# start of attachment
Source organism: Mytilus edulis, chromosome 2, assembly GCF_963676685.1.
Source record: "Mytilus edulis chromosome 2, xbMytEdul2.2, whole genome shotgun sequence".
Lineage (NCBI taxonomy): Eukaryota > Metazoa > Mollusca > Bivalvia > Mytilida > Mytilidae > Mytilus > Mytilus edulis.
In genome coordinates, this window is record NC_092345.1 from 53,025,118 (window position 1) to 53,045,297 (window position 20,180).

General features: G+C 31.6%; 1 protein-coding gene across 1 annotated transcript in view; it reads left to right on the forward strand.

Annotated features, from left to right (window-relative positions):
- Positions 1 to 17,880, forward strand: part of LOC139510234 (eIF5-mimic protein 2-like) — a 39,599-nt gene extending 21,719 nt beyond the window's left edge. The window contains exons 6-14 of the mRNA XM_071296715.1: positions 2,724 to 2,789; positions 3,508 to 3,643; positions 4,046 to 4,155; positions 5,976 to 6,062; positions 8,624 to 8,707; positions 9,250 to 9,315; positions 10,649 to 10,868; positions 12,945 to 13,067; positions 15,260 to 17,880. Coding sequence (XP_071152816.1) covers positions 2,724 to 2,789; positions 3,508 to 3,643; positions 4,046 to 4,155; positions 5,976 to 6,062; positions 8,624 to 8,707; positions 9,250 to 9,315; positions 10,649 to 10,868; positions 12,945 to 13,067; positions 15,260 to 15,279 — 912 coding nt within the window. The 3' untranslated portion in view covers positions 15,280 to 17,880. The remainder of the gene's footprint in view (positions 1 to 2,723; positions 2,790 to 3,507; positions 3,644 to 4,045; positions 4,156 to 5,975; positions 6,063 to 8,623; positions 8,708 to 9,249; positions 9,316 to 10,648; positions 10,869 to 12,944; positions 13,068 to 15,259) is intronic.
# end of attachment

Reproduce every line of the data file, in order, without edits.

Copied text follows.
Source organism: Mytilus edulis, chromosome 2, assembly GCF_963676685.1.
Source record: "Mytilus edulis chromosome 2, xbMytEdul2.2, whole genome shotgun sequence".
Lineage (NCBI taxonomy): Eukaryota > Metazoa > Mollusca > Bivalvia > Mytilida > Mytilidae > Mytilus > Mytilus edulis.
In genome coordinates, this window is record NC_092345.1 from 53,025,118 (window position 1) to 53,045,297 (window position 20,180).

General features: G+C 31.6%; 1 protein-coding gene across 1 annotated transcript in view; it reads left to right on the forward strand.

Annotated features, from left to right (window-relative positions):
- Positions 1 to 17,880, forward strand: part of LOC139510234 (eIF5-mimic protein 2-like) — a 39,599-nt gene extending 21,719 nt beyond the window's left edge. The window contains exons 6-14 of the mRNA XM_071296715.1: positions 2,724 to 2,789; positions 3,508 to 3,643; positions 4,046 to 4,155; positions 5,976 to 6,062; positions 8,624 to 8,707; positions 9,250 to 9,315; positions 10,649 to 10,868; positions 12,945 to 13,067; positions 15,260 to 17,880. Coding sequence (XP_071152816.1) covers positions 2,724 to 2,789; positions 3,508 to 3,643; positions 4,046 to 4,155; positions 5,976 to 6,062; positions 8,624 to 8,707; positions 9,250 to 9,315; positions 10,649 to 10,868; positions 12,945 to 13,067; positions 15,260 to 15,279 — 912 coding nt within the window. The 3' untranslated portion in view covers positions 15,280 to 17,880. The remainder of the gene's footprint in view (positions 1 to 2,723; positions 2,790 to 3,507; positions 3,644 to 4,045; positions 4,156 to 5,975; positions 6,063 to 8,623; positions 8,708 to 9,249; positions 9,316 to 10,648; positions 10,869 to 12,944; positions 13,068 to 15,259) is intronic.